Hawaii legislators are required to file public financial disclosure statements by May 31 of each year.

But that falls after the end of the regular legislative session, which usually wraps up business by the first week in May.

That makes it difficult to find out the connections lawmakers might have with groups and issues before the Hawaii Legislature, and whether there are potential conflicts of interests.

Should a lawmaker who works for a company, for example, be allowed to vote on legislation that would impact that company directly?

House Bill 1132, which passed a second House committee Tuesday and now heads to the floor for a full vote, would move the disclosure deadline to between Jan. 1 and Jan. 31.

The Hawaii State Ethics Commission supports HB 1132.

“By moving the filing requirement to January 31, legislators’ financial disclosure statements would be made available to the public early in the legislative session,” the commission testified. “This earlier disclosure, in turn, would enable the public to assess a legislator’s actions or positions against the legislator’s publicly disclosed financial interests.”

Potential Conflicts

Financial disclosures can be revealing.

Kauai Rep. Jimmy Tokioka, to cite a recent case, reported that he made between $50,000 and $100,000 annually as a business manager for Oceanic Time Warner Cable.

As Civil Beat research revealed, during the 2012 session Tokioka also voted on telecommunications legislation. Critics charged that Tokioka had a conflict of interest, though then-House Speaker Calvin Say ruled that Tokioka had no conflict.

Most lawmakers currently wait until after session to disclose financial interests. In 2011, that included 60 percent of state senators and 70 percent of state representatives.

Lawmakers have not appeared eager to change the disclosure deadline.

A bill in the 2012 session, introduced by Republican state Sen. Sam Slom, would have required the deadline be moved from May 31 to Jan. 15. Lawmakers were split over the idea, and the measure didn’t get a hearing.

This year, there is new leadership in both chambers and increased focus on ethics, transparency and accountability. HB 1132 unanimously passed the House Legislative Management Committee Feb. 1.

It’s unclear how many lawmakers have already filed 2013 financial disclosures. As of Tuesday, only one out of Hawaii’s 76 legislators had a current disclosure posted online: Gil Keith-Agaran, the former House representative from Maui appointed to fill Shan Tsutsui‘s vacated Senate seat.

The Ethics Commission told Civil Beat that several lawmakers besides Keith-Agaran had filed their paperwork but that the commission, with manpower limitations, had not yet posted the information online.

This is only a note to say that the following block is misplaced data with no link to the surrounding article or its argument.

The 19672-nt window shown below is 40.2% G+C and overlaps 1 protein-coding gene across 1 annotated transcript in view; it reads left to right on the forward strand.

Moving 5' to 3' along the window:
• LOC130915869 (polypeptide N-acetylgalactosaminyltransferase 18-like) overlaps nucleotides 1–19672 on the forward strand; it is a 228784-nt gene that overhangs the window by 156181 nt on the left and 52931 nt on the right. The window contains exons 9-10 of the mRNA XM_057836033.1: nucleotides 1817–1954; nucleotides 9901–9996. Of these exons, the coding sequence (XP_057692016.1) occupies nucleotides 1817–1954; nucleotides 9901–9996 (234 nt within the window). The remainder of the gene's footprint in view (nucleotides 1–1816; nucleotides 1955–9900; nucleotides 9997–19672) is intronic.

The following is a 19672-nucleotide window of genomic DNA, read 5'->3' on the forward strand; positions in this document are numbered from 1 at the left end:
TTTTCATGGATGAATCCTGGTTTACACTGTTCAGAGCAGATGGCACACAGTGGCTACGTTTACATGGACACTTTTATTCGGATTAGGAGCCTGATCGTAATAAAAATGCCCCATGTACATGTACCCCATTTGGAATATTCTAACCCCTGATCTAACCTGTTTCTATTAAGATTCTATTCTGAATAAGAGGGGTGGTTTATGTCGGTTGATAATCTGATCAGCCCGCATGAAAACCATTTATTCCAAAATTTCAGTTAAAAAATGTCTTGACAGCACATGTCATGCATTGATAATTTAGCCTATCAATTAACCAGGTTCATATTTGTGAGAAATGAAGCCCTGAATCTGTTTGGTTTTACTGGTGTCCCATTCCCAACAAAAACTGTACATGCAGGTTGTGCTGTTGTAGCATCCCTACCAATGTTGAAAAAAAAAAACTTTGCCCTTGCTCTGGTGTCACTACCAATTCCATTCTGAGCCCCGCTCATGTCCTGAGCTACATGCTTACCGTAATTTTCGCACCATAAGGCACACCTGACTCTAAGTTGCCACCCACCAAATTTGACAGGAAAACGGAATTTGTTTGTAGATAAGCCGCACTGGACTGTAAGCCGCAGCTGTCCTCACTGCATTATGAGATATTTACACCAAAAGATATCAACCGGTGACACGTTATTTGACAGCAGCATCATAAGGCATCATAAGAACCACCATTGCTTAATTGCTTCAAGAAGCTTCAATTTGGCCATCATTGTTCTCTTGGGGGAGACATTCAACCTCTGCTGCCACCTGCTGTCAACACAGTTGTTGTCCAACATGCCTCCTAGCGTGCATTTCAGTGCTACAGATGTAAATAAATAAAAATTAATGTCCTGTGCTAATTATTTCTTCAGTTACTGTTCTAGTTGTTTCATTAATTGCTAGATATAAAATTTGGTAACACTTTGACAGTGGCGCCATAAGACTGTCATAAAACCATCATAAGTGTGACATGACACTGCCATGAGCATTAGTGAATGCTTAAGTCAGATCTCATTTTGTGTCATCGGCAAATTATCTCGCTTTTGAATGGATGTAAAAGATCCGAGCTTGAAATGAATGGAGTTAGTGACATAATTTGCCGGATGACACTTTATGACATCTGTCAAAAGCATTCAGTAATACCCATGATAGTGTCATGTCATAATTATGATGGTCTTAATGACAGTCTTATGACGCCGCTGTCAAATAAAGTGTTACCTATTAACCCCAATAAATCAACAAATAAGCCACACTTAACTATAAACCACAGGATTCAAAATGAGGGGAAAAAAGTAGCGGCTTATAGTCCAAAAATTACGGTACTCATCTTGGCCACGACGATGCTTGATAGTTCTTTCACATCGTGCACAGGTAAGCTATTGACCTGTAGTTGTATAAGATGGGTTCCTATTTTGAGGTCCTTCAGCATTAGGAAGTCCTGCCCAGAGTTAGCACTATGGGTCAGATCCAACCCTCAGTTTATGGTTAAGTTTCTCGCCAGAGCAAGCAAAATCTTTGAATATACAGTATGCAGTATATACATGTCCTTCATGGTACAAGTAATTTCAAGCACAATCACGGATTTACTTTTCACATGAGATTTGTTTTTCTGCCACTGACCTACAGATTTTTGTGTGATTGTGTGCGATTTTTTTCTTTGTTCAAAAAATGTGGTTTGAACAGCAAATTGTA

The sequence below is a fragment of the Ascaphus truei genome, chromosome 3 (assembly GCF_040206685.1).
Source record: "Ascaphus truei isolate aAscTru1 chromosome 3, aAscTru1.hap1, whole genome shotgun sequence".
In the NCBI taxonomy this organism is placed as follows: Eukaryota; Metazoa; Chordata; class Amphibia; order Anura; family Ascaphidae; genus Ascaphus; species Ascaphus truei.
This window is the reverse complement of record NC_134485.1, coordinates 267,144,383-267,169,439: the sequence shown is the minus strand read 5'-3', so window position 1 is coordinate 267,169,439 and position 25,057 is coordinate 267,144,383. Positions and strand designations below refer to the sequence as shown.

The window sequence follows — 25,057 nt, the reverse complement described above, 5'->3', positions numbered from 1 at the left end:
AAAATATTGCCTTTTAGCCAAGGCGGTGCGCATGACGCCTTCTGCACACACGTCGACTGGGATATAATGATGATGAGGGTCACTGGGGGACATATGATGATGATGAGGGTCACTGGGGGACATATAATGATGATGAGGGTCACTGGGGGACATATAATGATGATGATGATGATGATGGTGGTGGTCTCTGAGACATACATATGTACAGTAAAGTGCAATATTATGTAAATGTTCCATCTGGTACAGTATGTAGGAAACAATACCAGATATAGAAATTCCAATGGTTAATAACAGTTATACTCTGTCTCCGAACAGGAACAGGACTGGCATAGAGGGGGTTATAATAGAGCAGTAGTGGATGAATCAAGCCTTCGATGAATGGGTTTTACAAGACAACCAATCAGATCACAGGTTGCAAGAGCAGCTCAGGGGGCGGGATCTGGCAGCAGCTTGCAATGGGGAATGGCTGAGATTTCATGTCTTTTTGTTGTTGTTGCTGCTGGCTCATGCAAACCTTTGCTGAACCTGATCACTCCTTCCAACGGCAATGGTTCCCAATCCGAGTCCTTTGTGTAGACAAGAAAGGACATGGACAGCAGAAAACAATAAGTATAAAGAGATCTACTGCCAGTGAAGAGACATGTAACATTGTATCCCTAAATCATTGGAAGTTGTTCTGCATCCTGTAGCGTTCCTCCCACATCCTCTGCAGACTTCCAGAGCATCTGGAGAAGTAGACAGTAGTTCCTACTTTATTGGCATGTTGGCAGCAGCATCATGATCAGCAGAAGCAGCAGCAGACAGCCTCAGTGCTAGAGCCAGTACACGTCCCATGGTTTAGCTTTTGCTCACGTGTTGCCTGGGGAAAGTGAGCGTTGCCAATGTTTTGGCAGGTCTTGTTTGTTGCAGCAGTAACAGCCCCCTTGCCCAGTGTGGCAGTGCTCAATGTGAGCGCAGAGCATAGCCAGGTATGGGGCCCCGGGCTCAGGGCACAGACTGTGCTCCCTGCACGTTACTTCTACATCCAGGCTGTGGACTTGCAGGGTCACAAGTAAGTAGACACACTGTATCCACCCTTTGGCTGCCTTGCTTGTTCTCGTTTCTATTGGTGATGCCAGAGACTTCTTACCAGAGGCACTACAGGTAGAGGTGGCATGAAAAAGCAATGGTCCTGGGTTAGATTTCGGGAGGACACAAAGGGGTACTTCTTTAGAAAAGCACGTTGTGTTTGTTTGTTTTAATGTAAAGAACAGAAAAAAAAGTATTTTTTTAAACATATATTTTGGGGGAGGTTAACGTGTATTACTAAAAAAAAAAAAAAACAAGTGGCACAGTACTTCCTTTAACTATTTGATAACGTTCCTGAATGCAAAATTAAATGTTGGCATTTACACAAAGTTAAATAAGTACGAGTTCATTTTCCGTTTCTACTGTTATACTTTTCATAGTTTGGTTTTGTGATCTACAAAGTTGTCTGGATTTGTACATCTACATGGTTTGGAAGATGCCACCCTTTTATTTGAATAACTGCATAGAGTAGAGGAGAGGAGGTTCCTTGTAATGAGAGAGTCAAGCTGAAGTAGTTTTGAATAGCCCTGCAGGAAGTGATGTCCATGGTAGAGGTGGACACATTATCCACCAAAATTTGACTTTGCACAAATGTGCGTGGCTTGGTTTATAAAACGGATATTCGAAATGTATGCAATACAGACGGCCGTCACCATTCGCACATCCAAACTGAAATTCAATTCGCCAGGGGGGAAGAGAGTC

HB 1132 was introduced by Rep. Takashi Ohno, a Democrat in his first term in office.

Though he has not yet filed his 2013 disclosure, Ohno did file a 2012 report in early December. As in the case of Keith-Agaran, new lawmakers are required to submit financial disclosures within 30 days of their election or appointment.

Improve ‘Public Confidence’

If passed by the Legislature and signed by the governor, HB 1132 would become law immediately.

Thus far, no one has testified in opposition to the bill.

In its written testimony, the Ethics Commission explained that legislators are not subject to the Code of Ethics prohibiting state employees from taking “official action directly affecting a business in which the employee has a financial interest.”

HB 1132’s proposed amendment to the law, the commission explained, would not expand or change the scope of the conflicts of interest provision: “Nonetheless, the State Ethics Commission believes that HB No. 1132, by requiring an earlier financial disclosure statement filing requirement for legislators, would improve openness, transparency and public confidence in state government.”

In its supporting testimony, Americans for Democratic Action/Hawaii stated, “Legislators’ financial information allows the public, as well as other legislators, to monitor for potential conflicts of interest, and helps to promote the integrity of and confidence in the political system.”

“We believe that moneyed interest must be made transparent to the public early in the legislative session,” Common Cause Hawaii testified. “We help the public know who is financially supporting our elected officials — and by extension, the policy decisions being made.”

The League of Women Voters of Hawaii also supports HB 1132. So does island blogger and Civil Beat contributor Ian Lind.

“Financial disclosures provide just one example in which public interest provisions are watered down by deadlines that are less than timely,” Lind wrote on his blog this week. “My cynical take is that the late deadline offered a way for legislators to say they voted for public disclosure, while at the same time deferring to opponents of disclosure by setting the annual deadline well after the end of the legislative session.”

At Tuesday’s hearing before House Judiciary, Les Kondo, executive director of the Ethics Commission, told lawmakers, “For the committee’s information, we frequently get calls from the public and others questioning why legislators are not required to file during session.”

HB 1132 passed Judiciary with a unanimous vote, with Chairman Karl Rhoads only adding “technical and non-substantive amendments to clarify who gets to file and when.”

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